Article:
I am perplexed about the emphasis on Christianity however. In the book McGrath makes numerous statements about this or that aspect supporting the Trinitarian viewpoint contained in Christian theology. I could not see that however; he appeared to be making pro-theist arguments or more specifically those consistent with the Abrahamic faiths, but rarely until the very end of the book was Christ specifically mentioned to support this pro-Christian argument.

I am not a Christian, but seek out serious pro-theist perspectives in the science/ philosophy and religion area. Since many writers in English are Christian a certain Christian bias is inevitable; but such arguments rarely depend on Christian theology to the exclusion of other viewpoints. If I was not familiar with McGrath's previous work, this over-emphasis (in my view) on Christianity in the book reviews would have made me dismiss this book as a simple apologetic. As a single example, even the quotes from CS Lewis in the book are pro-theist in outlook rather than pro-Christian!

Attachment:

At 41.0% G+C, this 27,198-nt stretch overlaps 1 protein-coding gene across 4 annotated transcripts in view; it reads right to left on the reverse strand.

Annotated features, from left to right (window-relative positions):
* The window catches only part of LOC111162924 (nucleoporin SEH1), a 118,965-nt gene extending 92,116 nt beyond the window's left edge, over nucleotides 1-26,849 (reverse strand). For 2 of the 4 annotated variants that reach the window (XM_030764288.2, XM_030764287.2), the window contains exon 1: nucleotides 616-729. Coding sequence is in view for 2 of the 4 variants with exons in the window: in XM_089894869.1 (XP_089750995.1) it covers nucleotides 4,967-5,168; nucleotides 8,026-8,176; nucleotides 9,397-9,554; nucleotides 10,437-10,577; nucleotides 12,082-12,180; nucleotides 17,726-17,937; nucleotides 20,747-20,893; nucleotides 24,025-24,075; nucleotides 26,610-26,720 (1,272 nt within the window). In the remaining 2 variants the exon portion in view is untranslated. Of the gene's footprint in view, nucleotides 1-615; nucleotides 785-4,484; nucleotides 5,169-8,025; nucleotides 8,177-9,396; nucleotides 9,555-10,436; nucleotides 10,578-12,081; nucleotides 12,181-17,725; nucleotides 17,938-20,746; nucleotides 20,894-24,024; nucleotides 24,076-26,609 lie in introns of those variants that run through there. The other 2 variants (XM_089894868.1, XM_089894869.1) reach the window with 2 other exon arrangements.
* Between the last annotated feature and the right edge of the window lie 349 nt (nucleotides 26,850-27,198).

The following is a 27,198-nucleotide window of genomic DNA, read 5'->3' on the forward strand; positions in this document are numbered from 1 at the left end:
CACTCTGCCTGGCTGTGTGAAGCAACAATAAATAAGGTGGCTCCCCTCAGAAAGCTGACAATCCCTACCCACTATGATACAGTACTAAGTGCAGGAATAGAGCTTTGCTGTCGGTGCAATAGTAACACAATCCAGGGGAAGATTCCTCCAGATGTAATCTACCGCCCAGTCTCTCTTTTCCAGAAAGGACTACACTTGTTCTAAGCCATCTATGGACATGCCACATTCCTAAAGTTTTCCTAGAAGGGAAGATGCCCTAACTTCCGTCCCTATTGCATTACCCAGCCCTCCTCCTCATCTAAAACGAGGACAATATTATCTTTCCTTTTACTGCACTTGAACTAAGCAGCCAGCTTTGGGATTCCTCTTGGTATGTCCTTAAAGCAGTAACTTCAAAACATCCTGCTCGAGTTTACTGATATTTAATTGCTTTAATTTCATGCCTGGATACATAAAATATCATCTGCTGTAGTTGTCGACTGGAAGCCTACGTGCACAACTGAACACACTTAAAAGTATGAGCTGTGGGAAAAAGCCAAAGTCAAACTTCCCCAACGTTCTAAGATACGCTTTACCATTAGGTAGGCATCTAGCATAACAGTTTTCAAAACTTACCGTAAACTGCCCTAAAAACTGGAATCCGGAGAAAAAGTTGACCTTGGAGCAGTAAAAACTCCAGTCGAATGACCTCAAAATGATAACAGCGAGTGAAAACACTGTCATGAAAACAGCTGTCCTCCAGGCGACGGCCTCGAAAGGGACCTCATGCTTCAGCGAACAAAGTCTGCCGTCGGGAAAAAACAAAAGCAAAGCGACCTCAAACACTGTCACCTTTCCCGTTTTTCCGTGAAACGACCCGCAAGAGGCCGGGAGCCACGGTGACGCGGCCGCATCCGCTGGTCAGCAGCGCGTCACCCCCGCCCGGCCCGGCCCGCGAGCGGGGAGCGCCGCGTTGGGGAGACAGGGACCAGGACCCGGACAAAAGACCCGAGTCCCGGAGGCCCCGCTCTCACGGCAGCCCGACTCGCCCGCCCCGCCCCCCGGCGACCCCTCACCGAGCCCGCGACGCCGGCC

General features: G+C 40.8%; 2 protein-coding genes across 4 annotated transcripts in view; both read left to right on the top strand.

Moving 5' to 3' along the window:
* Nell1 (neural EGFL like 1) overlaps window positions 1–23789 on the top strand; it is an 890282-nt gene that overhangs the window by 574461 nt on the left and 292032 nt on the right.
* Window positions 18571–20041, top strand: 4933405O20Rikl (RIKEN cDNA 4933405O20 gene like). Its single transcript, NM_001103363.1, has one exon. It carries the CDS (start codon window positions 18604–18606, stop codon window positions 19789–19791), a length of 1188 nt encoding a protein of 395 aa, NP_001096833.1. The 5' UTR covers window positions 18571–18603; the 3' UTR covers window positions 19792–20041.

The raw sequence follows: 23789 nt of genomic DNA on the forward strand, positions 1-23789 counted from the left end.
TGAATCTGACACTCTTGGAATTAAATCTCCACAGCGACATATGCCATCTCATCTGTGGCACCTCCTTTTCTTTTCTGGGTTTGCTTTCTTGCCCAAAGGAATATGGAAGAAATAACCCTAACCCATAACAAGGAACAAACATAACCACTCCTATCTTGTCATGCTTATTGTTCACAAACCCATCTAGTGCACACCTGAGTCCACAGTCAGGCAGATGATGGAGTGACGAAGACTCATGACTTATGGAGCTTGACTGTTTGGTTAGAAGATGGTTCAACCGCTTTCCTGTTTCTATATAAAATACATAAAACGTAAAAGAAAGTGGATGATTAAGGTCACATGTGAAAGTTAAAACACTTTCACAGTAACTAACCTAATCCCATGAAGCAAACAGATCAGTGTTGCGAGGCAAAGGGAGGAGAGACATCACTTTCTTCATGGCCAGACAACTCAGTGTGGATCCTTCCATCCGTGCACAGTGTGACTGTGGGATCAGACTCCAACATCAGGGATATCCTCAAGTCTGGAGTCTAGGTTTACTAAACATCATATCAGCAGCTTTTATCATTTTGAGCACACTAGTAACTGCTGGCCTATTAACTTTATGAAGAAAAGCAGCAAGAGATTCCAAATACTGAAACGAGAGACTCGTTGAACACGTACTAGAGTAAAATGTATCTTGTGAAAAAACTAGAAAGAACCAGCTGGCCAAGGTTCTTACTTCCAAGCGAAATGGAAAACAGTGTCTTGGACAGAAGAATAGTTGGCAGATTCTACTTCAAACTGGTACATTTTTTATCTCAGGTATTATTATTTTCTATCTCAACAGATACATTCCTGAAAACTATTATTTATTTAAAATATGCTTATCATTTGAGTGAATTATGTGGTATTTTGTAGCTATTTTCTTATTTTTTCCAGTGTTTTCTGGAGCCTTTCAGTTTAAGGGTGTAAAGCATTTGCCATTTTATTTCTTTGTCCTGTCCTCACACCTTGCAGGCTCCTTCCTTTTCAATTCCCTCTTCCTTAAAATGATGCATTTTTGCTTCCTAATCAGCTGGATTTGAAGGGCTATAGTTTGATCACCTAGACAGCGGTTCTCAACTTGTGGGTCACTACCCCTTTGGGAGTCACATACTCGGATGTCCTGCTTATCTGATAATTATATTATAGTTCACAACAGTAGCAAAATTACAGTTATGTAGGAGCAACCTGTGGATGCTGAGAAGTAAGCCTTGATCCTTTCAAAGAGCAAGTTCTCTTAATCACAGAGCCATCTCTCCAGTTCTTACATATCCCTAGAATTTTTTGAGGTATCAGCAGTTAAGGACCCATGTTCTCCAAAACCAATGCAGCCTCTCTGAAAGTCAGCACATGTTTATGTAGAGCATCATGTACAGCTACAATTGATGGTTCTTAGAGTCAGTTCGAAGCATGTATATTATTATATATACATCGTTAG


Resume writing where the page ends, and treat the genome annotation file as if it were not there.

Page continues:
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This is an excellent book. It shows the coherence of the Christian worldview, and how meaning naturally arises from our encounter with the wonders of the world. The incoherence of athiest viewpoints that "it's just the way it is around this universe" is well shown.

McGrath has written this book well, arguing through to his conclusions gradually, and acknowledging other views both for and against his own.

I can recommend this book to other readers, particularly Christians for enjoyment and education. Atheists will mostly dislike this book, as it is dismantling their pieties and certainties in a thorough and well argued manner.
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on 9 February 2012